My SoCal Garden

How to Grow Beets

By Steve Thomas-Patel·

Organically grown beets are hands-down more flavorful than ordinary supermarket beets. This is a must try vegetable to grow at home, and it is one of the easiest.

Beets are a wonderful vegetable to grow during the cooler months of the year. You've never experienced beets unless you're lucky enough to have grown them organically with your own two hands, or eaten an organic beet from a farmer's market at just the right time of year.

Beets are a super food and taste absolutely delicious. They have more potassium than bananas, but they improve your blood pressure levels by up to 20%, beets can also reduce the risk of heart disease.


Beets are native to the Mediterranean region, which is why they are so great to grow in Southern California. They have been much changed by years of cultivation, but the original species is called “Sea Beet” or “Wild Spinach”.

The leaves have been eaten since long before written history, but the root is more complicated. It was popular as a medicine only for centuries, but gained culinary importance around the 18th century in France.

Sugar beets are beets grown specifically for making sugar. Most white sugar used in the food industry actually comes from sugar beets rather than sugar cane. In California, the sugar beet used to be an important agricultural product until land values destroyed its profitability.

How to Grow

Beets love our California weather, as long as they get steady irrigation and are grown during the cooler months. Unless you are growing them for the greens, then you can grow them any time of the year.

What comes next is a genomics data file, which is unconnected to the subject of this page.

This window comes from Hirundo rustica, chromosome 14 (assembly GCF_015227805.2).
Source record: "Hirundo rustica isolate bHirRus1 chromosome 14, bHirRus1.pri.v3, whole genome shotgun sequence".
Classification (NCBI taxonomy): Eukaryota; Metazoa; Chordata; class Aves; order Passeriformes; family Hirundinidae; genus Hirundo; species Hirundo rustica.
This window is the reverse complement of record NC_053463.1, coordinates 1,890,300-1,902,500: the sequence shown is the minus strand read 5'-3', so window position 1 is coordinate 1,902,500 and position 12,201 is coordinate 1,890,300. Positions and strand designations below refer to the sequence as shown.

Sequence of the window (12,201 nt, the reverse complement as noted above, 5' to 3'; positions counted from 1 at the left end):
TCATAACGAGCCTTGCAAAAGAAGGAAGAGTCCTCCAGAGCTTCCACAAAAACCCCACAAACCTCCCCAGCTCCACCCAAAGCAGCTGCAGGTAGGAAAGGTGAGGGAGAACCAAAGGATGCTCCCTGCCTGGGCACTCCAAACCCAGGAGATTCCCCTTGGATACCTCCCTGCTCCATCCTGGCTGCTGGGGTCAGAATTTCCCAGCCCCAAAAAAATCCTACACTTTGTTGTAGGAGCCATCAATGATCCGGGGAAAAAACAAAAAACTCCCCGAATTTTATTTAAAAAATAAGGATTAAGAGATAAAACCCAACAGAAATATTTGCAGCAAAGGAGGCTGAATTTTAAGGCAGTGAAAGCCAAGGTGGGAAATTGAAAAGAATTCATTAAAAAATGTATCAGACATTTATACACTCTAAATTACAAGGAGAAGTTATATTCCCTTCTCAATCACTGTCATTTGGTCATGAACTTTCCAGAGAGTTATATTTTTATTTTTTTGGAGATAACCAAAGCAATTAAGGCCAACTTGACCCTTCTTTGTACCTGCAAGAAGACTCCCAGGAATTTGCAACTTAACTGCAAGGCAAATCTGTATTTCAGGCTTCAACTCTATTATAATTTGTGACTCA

As a bulb, beets do best in light, airy soil. A decent garden potting soil should do well. It is possible to grow beets in our tough clay soil, but they may struggle to gain their full size.

If you look closely at beet seeds, you’ll notice something doesn’t look quite right about them. That’s because they are actually a very small, dried fruit. This fruit contains 2-4 seeds in it. That creates a small issue, because all of these seeds are viable and you will frequently have too many beets growing too close together. So make sure to thin your seedlings once they emerge.

For the same reason, be careful about how far apart you lay your seeds. The bulbs will only fully develop if they have enough space between them. Square foot gardening says you can fit 9-16 in a square foot, depending on the variety (with smaller beets allowing for more per square foot). I like to scatter them between larger plants, much like I do with radishes. Plant the seeds about ¼ inch deep.

Beets are generally disease and pest free and if you run into problems its usually best to just pull out the ones having the issues.

Harvesting Beets

Beets are ready to harvest when they reach the size you want. You should be able to see the shoulders of the beet protruding from your soil. You can get an idea of it's size from this, but don't be afraid to push the soil around at the top to see more.

You can harvest beets when they are small, about the size of a ping pong ball. They are said to have the most flavor at this point. I like them a little larger, at about the size of a medium onion. If you let them grow for too long they will become tough. If you are growing them for the leaves, you might let them become larger.


Roasted Beet and Yogurt Salad
Prep Time: 20 min
Cook Time: 45

A simple, hearty salad that's nice to have on hand.

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